[Dixielandjazz] Weddings - Was Blatant Commercial
barbonestreet at earthlink.net
Wed Oct 12 20:37:11 PDT 2005
Larry Walton Entertainment at larrys.bands at charter.net wrote:
> I play a lot of very high end weddings and I wouldn't call the bride and
> groom "kids". I think of kids as being in their teens. Maybe we are
> talking about the same thing. The people that are getting married at
> weddings that can afford the $2000 or so for a band like the one I play with
> are not teens. Typically they are from families that either the girl has
> worked for several years and saved her money or the father is well off. I
> played one two weeks ago that cost in the neighborhood of $60k. It's not
> unusual for a bride to spend $20-25k on her wedding Now that's a lot in
> anyone's book The vast majority of people that get married may have a
> reception in the church basement and if they have music will have a flute
> and guitar or something like that.
I use "kids" to describe anyone who is under 40 years old. Almost all of the
weddings we play are for "kids" in their 20s. The remainder are for second
timers between 35 and 70. We have done weddings for Main Line "society
folks" whose parents got married 30 years ago and had their reception band
led by Lester Lanin. Money, $10K or so for a band is not an issue as long as
they get fair value. By the same token we've done weddings for swing dancers
who had no money and cut them a substantial break because they were good
kids, fans, and part of our young following. Like Kash said, find out who
the client is, and where the reception will be, before quoting price.
> Where do those kids (24-30 yrs) hang out? Well bars would be a start but
> anyone below 21 is not allowed in bars here unless there is a separate area
> where alcohol isn't served.
They hang out in restaurants like the subject of my post on Costa's, at
street festivals, college concerts, swing dances, modern jazz festivals, art
center concerts, public park concerts, museum concerts, arboretum concerts,
generic music festivals, frat parties, corporate functions, high school
concerts, jazz nightclubs, etc., etc., etc. Barbone Street plays at these
venues in our local area, year round.
> At one time there were literally hundreds of weddings (lots of teens and
> early 20's) and most had bands but for middle income people the big wedding
> went out for many years but seems to be coming back. We have a very large
> Catholic population in St. Louis and typically, they are the one's that have
> the big weddings. There have been 18 parishes closed or consolidated in St.
> Louis this year. (probably because of the priest/sex thing and lawsuits) I
> think that has had an impact too.
Possibly, but then, there are a bunch of "wedding bands" in every city that
make a good living playing just weddings. No matter what the external
factors are, people still get married and the market is HUGE. We get our 10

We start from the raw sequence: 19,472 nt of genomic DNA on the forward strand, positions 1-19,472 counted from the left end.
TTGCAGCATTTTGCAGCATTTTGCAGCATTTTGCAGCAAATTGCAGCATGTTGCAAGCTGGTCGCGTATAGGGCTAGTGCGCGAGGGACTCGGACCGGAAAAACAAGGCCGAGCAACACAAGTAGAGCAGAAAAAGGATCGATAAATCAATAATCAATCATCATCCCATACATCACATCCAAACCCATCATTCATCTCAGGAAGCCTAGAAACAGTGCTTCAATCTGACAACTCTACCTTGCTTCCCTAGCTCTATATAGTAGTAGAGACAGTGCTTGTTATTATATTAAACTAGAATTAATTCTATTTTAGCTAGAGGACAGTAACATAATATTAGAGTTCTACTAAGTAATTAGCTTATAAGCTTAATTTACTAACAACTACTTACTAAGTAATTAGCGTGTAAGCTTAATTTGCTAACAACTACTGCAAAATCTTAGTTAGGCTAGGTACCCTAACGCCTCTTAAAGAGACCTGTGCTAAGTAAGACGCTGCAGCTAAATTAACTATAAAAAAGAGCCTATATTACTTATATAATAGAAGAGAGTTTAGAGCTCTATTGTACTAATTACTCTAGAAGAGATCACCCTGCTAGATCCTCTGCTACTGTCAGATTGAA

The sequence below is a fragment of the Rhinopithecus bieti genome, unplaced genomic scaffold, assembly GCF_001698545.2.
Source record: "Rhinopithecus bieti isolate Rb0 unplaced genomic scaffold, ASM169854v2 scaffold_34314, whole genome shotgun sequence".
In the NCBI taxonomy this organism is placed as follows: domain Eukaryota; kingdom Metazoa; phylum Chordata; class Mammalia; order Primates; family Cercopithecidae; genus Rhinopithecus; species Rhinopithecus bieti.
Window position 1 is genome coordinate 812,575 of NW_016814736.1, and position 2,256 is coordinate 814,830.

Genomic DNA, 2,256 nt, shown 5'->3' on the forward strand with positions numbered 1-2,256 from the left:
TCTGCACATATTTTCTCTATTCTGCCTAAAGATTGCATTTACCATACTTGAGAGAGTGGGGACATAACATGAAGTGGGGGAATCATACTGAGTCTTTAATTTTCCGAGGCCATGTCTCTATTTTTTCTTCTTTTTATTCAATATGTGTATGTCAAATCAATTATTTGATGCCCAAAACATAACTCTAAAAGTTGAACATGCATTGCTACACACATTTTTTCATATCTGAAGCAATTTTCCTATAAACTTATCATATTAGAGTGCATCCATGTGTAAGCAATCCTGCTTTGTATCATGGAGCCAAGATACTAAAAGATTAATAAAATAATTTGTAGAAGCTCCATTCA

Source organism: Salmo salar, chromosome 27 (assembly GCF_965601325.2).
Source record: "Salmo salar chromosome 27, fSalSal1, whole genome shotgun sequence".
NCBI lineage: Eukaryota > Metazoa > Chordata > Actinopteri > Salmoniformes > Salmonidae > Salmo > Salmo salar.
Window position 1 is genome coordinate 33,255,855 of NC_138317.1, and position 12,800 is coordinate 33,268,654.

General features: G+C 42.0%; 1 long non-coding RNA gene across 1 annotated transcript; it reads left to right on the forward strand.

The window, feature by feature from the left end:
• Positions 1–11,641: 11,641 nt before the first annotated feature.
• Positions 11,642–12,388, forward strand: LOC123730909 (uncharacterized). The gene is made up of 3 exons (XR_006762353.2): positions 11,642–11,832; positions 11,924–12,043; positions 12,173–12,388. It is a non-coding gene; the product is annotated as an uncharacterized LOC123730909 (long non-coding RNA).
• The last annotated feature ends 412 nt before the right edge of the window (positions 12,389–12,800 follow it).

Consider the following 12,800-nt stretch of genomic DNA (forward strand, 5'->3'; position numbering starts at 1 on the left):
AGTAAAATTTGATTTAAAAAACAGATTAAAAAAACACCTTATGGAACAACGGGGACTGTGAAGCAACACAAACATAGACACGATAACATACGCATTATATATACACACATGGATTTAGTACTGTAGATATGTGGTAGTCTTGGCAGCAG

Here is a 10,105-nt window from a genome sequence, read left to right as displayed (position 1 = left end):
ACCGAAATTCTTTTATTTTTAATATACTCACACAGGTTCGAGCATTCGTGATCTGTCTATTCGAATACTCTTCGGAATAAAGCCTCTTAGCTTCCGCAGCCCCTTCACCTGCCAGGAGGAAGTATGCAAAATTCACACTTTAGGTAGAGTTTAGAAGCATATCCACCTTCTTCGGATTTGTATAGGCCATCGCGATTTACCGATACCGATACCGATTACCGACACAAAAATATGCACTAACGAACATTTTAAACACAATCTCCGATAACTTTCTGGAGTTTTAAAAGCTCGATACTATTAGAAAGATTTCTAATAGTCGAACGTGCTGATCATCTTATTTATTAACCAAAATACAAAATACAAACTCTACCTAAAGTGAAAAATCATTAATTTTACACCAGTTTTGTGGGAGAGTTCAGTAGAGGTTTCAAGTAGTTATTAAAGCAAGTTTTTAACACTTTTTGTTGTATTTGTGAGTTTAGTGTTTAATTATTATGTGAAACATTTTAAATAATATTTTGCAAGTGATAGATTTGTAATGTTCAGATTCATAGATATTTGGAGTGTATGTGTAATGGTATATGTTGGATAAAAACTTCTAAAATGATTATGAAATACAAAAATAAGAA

or so weddings almost by accident every year . . . from people who see/hear
us in public venues. We are a Jazz Band and do not solicit weddings in any
way other than announce at general audience venues and on the web site that;
"we are available for weddings, jazz funerals, parties, etc."
Coincidentally, I just received the below e-mail today from a wedding
planner. A first from that type business. Completely unsolicited. I would
call this kind of interest "pull through" or word of mouth and it is
happening more and more frequently (usually direct from bride) each month.
Why? Because my band is visible to general audiences.
"Hello Mr. Barbone"
"My name is ************* and I am the owner of
*********************** in West Chester, PA. I
have two brides for next year who are interested
in your services. Can you provide me with some
general pricing? One of the brides in particular
wants vocals and a sax (along with the bass etc.)
for about 4-5 hours on Sunday October 8, 2006 in
Media, PA. I look forward to hearing from you."
"Thank you. ********** West Chester PA."
Since many of the wedding band leaders I know advise being careful of
wedding planners, I will approach this one with caution. And since we don't
care whether or not we get this gig, I will make it clear that we are not a
typical wedding band and will accept the gig on our terms or not at all.
(Nice to have a full gig book every year)
This is the real world of the music business. Play where the kids (under 40
year olds) are and if they like your music, they will follow you, hire you
and become jazz fans. Simple grass roots efforts build audiences. Audiences
get you gigs. Gigs then enable you to pick and choose where and for whom you
perform. Thus you end up playing only the music you like, for people you
like, at rates you like, and life is good.
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